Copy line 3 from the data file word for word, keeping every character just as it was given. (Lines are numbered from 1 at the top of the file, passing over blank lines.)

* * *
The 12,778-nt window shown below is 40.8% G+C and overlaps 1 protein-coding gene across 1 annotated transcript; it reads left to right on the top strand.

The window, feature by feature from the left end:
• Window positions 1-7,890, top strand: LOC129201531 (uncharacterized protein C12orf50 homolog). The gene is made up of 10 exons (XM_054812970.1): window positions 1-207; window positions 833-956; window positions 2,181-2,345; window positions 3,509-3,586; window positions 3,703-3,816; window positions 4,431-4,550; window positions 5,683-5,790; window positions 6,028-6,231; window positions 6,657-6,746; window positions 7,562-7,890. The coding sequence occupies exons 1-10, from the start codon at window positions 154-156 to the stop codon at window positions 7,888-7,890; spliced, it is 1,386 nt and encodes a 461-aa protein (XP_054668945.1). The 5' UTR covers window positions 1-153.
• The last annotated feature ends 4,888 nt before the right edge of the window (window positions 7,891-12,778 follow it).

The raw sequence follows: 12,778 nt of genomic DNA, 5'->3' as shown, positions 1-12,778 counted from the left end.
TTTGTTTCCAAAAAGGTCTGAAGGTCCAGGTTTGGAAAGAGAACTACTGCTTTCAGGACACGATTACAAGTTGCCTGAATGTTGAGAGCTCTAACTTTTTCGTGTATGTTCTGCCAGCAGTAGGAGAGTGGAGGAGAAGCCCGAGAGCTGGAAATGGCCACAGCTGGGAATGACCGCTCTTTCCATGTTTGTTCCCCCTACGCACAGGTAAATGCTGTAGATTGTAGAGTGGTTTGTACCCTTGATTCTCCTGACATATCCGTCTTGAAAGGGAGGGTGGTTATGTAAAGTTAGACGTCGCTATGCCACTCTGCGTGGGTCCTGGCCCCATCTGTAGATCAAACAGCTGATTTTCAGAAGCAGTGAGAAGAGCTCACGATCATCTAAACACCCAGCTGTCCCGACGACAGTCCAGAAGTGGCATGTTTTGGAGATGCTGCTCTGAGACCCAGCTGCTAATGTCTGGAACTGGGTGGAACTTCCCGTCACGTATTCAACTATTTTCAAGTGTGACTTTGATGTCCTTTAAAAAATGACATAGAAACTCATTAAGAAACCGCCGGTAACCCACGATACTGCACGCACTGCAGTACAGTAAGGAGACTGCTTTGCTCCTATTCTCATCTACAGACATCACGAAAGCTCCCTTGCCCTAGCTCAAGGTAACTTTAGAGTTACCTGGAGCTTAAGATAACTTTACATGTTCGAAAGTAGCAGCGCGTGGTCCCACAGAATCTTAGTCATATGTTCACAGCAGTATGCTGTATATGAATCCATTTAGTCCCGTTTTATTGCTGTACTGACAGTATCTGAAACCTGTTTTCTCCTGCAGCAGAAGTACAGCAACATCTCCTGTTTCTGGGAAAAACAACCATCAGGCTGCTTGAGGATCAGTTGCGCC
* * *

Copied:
• Window positions 1-7,890, top strand: LOC129201531 (uncharacterized protein C12orf50 homolog). The gene is made up of 10 exons (XM_054812970.1): window positions 1-207; window positions 833-956; window positions 2,181-2,345; window positions 3,509-3,586; window positions 3,703-3,816; window positions 4,431-4,550; window positions 5,683-5,790; window positions 6,028-6,231; window positions 6,657-6,746; window positions 7,562-7,890. The coding sequence occupies exons 1-10, from the start codon at window positions 154-156 to the stop codon at window positions 7,888-7,890; spliced, it is 1,386 nt and encodes a 461-aa protein (XP_054668945.1). The 5' UTR covers window positions 1-153.